Much of the coverage of the Marissa Alexander case (previously touched on Legal Insurrection here and here) laments that Ms. Alexander was sentenced to a statutory mandatory sentence of 20 years in prison for having “merely” fired a “warning shot”.
The actual evidence of the case shows that this claim has about the same degree of veracity as does that of claims that Trayvon Martin was shot merely for the crime of wearing a hoodie and possessing Skittles. Meaning, none.
The claim of the “warning shot” is, of course, part of the misinformation narrative intended to minimize the seriousness of Alexander’s conduct deadly-force aggression towards an estranged husband (who, at worst, had in the past threatened her with merely non-deadly force) as well as towards her own two step-children.
In fact, the evidence as recounted by the trial court and uncontested by the defense shows that the bullet “nearly [narrowly] missed [her husband's] head” while he stood with his hands in the air, presenting no imminent threat whatever to the lethally armed Alexander.
The fired round passed through the kitchen wall immediately behind the husband and step-children (not, it should be noted, the kitchen ceiling), penetrated into the living room, and eventually lodged in the living room ceiling.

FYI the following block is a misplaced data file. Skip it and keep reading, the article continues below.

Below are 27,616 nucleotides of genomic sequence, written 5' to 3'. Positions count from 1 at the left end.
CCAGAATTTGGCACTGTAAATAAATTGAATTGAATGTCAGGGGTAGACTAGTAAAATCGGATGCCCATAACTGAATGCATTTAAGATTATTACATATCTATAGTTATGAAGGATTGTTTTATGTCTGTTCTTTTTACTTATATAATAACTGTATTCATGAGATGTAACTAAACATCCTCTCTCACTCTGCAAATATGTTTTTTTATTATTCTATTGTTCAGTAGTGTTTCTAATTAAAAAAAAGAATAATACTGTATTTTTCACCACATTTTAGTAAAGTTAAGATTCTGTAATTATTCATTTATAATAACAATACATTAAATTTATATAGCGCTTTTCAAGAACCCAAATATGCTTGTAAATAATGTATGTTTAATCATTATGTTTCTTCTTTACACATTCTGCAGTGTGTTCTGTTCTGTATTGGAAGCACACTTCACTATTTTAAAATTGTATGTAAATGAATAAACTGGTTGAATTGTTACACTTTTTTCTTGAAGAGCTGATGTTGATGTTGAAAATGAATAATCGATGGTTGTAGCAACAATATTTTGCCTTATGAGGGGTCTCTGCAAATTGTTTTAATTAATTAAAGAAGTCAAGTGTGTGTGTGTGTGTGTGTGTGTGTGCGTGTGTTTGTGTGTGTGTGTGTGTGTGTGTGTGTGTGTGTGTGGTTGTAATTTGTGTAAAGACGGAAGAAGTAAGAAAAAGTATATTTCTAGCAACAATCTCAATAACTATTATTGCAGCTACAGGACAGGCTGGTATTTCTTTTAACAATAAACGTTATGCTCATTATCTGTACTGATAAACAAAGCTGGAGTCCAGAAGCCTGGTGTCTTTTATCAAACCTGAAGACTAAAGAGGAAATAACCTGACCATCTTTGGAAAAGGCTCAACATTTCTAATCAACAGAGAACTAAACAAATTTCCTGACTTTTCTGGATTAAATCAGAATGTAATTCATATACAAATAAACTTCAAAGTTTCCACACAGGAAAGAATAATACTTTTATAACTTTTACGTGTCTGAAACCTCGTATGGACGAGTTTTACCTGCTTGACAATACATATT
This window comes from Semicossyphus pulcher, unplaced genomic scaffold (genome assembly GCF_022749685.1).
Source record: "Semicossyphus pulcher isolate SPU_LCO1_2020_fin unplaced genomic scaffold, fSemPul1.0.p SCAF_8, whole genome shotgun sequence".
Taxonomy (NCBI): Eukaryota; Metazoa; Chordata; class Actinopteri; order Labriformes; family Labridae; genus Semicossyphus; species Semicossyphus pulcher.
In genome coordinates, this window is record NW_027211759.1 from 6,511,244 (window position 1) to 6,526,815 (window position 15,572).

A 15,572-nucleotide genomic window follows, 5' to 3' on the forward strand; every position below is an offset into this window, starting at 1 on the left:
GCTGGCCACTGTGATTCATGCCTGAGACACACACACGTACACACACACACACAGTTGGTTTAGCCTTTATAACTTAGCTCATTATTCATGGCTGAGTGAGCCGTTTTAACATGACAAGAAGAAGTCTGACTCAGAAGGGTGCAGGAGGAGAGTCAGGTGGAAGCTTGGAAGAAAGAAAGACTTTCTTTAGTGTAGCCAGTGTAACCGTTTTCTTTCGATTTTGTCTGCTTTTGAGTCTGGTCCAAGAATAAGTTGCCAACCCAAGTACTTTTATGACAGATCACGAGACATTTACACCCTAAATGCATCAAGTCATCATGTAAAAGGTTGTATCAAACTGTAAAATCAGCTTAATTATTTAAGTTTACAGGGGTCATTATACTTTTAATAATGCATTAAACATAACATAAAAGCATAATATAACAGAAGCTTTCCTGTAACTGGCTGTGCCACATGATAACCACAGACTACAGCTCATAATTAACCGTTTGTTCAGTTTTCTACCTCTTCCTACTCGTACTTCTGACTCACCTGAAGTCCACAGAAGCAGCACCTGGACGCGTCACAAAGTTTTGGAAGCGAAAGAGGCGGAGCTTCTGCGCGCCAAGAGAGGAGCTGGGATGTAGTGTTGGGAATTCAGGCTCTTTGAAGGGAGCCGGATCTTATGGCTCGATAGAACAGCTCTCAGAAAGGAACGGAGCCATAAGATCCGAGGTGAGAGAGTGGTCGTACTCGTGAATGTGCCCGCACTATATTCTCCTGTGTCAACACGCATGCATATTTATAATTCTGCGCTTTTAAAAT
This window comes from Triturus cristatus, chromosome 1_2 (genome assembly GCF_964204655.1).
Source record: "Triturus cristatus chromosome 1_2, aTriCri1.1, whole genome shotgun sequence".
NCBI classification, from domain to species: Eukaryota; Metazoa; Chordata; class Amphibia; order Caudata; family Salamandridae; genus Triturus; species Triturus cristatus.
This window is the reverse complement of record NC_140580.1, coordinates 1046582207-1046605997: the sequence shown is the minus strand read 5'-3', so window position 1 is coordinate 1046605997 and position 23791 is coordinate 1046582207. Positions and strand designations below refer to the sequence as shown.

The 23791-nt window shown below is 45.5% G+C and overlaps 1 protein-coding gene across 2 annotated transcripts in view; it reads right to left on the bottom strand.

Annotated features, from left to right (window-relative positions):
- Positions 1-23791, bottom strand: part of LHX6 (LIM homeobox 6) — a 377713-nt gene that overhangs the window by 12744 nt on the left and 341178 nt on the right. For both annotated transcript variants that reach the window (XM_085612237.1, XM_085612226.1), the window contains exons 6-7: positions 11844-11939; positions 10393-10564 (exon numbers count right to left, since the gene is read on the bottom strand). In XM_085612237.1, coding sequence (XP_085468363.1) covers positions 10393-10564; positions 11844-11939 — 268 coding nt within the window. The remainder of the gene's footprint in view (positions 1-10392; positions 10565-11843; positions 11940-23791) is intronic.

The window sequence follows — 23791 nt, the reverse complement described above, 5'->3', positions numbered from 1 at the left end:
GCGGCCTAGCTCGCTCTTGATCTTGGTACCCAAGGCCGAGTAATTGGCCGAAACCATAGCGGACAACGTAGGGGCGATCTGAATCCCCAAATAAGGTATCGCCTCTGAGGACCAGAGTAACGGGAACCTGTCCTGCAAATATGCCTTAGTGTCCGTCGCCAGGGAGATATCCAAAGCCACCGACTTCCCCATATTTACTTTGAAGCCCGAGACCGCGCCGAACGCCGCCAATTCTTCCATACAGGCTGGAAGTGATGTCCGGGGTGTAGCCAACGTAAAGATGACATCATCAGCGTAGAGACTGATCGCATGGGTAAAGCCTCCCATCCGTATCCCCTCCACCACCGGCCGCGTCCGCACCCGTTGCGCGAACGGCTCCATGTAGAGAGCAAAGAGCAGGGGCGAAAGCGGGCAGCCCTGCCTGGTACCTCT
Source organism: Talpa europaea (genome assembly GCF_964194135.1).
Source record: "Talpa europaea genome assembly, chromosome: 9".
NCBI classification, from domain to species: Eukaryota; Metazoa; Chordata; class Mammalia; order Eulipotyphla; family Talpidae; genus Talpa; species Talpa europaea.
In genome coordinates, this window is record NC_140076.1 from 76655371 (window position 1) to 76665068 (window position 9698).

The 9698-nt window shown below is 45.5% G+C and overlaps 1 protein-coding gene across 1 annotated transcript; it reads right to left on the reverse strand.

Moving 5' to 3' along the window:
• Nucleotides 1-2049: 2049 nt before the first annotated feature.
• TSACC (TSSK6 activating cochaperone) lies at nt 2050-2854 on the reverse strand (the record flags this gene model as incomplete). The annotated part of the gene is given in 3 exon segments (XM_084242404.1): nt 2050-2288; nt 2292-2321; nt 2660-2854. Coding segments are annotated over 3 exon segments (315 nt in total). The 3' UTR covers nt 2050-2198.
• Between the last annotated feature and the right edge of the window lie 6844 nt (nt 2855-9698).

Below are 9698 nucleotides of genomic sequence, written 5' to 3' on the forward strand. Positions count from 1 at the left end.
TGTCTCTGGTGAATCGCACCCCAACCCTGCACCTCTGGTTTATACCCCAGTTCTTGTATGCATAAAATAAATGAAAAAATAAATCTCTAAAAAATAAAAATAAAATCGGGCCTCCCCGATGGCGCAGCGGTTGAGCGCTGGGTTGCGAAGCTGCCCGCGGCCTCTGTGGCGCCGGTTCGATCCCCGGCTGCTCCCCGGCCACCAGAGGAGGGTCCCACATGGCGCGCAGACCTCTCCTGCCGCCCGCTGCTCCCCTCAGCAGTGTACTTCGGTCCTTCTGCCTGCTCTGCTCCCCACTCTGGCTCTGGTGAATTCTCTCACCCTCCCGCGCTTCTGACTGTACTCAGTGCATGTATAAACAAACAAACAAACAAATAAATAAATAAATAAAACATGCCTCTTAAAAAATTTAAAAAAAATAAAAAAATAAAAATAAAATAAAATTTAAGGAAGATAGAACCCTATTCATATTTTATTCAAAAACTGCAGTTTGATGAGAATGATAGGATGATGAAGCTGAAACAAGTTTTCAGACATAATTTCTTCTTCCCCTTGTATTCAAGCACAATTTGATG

The husband and step-children fled and promptly called police–conduct consistent with a consciousness of innocence. Alexander, having fired the shot past her husband’s head, never called the police–conduct consistent with a consciousness of guilt.
Some weeks later Alexander was charged with having committed a domestic assault upon her husband (despite Alexander having been issued a restraining order by the court)–a specific act that suggests a violent character from which a fact finder could infer that it was Alexander who was more likely the aggressor in the earlier shooting incident.
In short, the evidence supports a compelling narrative that Alexander fired a deadly bullet at her husband and step-children while in a state of malice induced by their just concluded verbal argument–a classic example of aggravated assault (three counts).
Given this evidence it is little wonder that the jury took a mere 12 minutes of deliberations to return a verdict of guilty.
The entirety of the court’s findings in its order denying Alexander’s motion for immunity can be read below:
Andrew F. Branca is an MA lawyer in his third decade of practice, an attorney member of the Armed Citizen Legal Defense Network, and a Guest Instructor on the Law of Self Defense at the Sig Sauer Academy. He is the author of the seminal book “The Law of Self Defense, 2nd Edition”.
Andrew conducts Law of Self Defense Seminars all around the country, and he has also launched a series of LOSD State-Specific Supplements that dive deep into every relevant statute, jury instruction, and court case that defines the law of self-defense in a particular state. NOTE: Seats still available for Law of Self Defense Seminars in Pensacola Florida, Oct. 5 and Columbia, South Carolina, October 19.